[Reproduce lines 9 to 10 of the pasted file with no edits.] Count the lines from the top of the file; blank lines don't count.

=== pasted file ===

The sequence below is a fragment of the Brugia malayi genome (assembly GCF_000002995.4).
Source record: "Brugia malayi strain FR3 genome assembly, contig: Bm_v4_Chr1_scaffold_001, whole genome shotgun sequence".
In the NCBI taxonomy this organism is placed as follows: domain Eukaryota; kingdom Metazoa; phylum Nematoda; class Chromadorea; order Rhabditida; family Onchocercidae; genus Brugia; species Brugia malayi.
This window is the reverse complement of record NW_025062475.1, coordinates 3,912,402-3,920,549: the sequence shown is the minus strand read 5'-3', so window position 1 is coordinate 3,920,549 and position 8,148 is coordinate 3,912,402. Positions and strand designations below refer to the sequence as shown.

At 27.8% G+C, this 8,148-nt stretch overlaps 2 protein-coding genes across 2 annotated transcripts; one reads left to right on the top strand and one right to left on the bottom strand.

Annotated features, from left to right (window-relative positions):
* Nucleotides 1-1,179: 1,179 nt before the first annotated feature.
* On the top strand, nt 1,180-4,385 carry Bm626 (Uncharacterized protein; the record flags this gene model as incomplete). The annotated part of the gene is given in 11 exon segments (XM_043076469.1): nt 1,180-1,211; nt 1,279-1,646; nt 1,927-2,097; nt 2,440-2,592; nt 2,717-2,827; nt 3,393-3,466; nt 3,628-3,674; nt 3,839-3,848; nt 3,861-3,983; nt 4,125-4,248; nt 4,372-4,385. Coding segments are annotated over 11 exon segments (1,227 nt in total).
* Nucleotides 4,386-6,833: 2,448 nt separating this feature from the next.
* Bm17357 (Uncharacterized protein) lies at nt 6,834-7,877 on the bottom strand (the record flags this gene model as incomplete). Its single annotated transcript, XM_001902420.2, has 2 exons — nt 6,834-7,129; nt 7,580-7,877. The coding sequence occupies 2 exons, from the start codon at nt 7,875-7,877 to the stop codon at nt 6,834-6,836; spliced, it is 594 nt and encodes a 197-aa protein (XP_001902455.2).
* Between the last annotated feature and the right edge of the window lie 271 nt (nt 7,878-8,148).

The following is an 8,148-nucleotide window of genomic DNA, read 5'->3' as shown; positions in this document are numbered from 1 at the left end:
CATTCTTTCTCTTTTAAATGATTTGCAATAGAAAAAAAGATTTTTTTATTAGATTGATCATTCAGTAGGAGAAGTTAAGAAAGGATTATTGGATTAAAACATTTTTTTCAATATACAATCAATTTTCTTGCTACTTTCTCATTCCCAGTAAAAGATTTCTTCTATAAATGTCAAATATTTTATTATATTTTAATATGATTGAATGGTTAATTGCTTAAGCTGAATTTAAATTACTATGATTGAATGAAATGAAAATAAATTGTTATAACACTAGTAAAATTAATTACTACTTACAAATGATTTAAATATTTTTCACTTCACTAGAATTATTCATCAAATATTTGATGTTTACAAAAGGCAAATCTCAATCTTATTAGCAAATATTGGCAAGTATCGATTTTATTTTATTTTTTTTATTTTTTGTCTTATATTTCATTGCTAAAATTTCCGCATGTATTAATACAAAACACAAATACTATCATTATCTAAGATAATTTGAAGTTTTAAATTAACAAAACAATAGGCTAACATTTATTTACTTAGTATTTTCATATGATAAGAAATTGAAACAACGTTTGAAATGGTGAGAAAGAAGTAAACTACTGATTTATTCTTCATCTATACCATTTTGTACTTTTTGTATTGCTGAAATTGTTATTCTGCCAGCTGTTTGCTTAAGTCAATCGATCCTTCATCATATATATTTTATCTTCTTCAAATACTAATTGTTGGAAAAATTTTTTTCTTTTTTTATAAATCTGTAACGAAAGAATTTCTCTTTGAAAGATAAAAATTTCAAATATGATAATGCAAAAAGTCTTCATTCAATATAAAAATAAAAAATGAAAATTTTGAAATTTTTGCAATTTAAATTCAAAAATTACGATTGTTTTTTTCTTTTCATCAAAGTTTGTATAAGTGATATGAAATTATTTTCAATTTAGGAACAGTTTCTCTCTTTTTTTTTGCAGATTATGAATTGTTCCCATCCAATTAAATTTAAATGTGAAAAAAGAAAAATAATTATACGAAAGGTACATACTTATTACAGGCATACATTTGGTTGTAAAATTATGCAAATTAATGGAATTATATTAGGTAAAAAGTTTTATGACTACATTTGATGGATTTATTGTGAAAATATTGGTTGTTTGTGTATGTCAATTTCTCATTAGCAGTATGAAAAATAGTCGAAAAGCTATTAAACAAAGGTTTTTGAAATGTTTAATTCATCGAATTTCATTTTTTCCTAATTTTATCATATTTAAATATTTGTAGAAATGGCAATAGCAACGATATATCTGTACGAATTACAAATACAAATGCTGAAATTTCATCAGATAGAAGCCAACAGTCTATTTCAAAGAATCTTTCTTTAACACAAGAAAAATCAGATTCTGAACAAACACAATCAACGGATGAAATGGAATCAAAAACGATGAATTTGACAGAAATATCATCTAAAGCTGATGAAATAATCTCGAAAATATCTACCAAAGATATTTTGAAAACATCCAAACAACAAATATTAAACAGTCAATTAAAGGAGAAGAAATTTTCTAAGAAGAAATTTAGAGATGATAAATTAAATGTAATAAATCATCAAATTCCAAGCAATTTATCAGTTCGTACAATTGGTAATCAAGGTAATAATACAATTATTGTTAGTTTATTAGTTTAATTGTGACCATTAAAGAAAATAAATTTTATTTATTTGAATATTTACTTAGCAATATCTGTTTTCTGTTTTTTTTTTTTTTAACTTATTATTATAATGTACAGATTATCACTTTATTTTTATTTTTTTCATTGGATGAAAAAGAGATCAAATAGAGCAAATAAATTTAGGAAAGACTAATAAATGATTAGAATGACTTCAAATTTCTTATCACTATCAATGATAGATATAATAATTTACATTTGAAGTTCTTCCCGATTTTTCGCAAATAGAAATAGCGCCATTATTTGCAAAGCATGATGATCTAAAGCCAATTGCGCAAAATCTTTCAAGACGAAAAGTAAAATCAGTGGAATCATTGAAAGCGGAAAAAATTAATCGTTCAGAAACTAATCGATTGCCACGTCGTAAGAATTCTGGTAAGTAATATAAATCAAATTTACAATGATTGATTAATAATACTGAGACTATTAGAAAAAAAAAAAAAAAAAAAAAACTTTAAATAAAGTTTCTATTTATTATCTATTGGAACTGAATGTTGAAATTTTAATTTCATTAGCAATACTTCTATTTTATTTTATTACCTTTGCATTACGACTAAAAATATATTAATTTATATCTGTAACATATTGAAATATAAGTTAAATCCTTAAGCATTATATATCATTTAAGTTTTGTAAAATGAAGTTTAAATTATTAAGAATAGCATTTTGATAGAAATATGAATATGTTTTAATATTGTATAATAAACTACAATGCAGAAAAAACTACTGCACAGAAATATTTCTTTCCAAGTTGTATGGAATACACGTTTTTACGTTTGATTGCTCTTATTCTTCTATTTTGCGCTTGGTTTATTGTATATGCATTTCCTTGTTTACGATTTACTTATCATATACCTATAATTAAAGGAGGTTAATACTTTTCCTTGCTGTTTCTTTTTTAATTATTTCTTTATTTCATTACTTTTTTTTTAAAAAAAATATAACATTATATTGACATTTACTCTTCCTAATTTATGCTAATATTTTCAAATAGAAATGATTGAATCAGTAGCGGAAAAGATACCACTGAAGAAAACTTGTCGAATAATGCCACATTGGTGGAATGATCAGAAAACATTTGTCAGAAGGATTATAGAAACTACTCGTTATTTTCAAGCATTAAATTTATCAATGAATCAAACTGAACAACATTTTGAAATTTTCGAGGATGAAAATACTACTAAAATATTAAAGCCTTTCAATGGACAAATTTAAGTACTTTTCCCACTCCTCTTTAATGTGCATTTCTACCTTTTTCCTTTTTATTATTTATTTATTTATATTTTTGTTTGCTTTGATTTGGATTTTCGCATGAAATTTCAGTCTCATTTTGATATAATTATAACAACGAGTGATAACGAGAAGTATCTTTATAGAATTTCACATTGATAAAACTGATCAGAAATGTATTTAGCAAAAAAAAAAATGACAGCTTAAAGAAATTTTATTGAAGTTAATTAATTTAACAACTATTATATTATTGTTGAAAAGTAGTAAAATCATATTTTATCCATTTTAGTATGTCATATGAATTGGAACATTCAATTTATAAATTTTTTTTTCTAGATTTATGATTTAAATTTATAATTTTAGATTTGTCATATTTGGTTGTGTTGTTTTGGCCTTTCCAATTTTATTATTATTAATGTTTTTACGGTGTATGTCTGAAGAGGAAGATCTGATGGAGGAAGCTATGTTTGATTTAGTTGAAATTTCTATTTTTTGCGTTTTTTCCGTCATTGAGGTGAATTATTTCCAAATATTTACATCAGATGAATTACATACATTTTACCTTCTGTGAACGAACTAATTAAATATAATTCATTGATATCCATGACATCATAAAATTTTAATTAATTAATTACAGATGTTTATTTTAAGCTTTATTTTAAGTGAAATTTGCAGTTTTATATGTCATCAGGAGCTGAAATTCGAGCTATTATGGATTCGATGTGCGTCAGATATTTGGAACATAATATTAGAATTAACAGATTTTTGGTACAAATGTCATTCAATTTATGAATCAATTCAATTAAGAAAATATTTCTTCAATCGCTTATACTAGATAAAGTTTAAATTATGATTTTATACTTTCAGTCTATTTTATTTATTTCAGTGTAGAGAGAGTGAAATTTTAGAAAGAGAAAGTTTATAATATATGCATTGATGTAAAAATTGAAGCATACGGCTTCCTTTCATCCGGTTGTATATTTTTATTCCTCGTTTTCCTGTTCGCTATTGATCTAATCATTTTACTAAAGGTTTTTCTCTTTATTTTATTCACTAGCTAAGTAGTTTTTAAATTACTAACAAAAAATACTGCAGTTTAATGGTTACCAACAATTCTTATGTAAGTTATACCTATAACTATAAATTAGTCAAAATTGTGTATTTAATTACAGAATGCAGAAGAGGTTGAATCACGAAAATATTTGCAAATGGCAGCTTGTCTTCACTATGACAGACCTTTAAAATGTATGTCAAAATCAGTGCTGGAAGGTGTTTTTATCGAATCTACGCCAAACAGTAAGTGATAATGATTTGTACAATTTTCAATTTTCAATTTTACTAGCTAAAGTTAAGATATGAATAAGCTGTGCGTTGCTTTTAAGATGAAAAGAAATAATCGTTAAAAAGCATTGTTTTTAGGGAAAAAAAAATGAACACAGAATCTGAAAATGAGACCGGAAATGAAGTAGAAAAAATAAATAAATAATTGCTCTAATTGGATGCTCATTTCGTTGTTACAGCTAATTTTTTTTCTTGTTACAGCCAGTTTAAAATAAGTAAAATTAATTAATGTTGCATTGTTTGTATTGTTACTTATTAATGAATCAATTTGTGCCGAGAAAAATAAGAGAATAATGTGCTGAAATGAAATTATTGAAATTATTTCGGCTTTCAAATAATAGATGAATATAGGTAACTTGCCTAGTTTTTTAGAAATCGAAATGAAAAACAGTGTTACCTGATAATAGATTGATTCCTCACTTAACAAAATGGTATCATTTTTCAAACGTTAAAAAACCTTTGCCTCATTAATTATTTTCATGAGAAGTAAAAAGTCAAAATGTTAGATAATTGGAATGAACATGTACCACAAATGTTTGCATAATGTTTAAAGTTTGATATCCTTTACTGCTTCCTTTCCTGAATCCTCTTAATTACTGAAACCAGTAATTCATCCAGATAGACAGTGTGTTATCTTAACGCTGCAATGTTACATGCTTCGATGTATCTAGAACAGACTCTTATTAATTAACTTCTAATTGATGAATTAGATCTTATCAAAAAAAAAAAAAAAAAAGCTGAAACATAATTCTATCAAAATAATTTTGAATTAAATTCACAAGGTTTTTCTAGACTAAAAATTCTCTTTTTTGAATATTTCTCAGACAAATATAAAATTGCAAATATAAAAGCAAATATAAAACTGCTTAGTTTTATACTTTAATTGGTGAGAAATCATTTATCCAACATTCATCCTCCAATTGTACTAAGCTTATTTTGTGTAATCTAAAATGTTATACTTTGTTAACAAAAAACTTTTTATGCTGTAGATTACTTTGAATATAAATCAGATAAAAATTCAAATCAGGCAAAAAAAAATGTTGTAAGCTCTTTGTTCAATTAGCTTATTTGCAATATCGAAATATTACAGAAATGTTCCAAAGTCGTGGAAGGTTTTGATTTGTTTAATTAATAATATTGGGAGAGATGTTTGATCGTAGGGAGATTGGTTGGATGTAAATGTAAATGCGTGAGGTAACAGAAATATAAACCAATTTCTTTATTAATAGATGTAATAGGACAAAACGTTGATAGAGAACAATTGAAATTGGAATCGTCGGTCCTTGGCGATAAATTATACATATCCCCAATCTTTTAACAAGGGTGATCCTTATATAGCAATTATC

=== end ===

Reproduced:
* Nucleotides 4,386-6,833: 2,448 nt separating this feature from the next.
* Bm17357 (Uncharacterized protein) lies at nt 6,834-7,877 on the bottom strand (the record flags this gene model as incomplete). Its single annotated transcript, XM_001902420.2, has 2 exons — nt 6,834-7,129; nt 7,580-7,877. The coding sequence occupies 2 exons, from the start codon at nt 7,875-7,877 to the stop codon at nt 6,834-6,836; spliced, it is 594 nt and encodes a 197-aa protein (XP_001902455.2).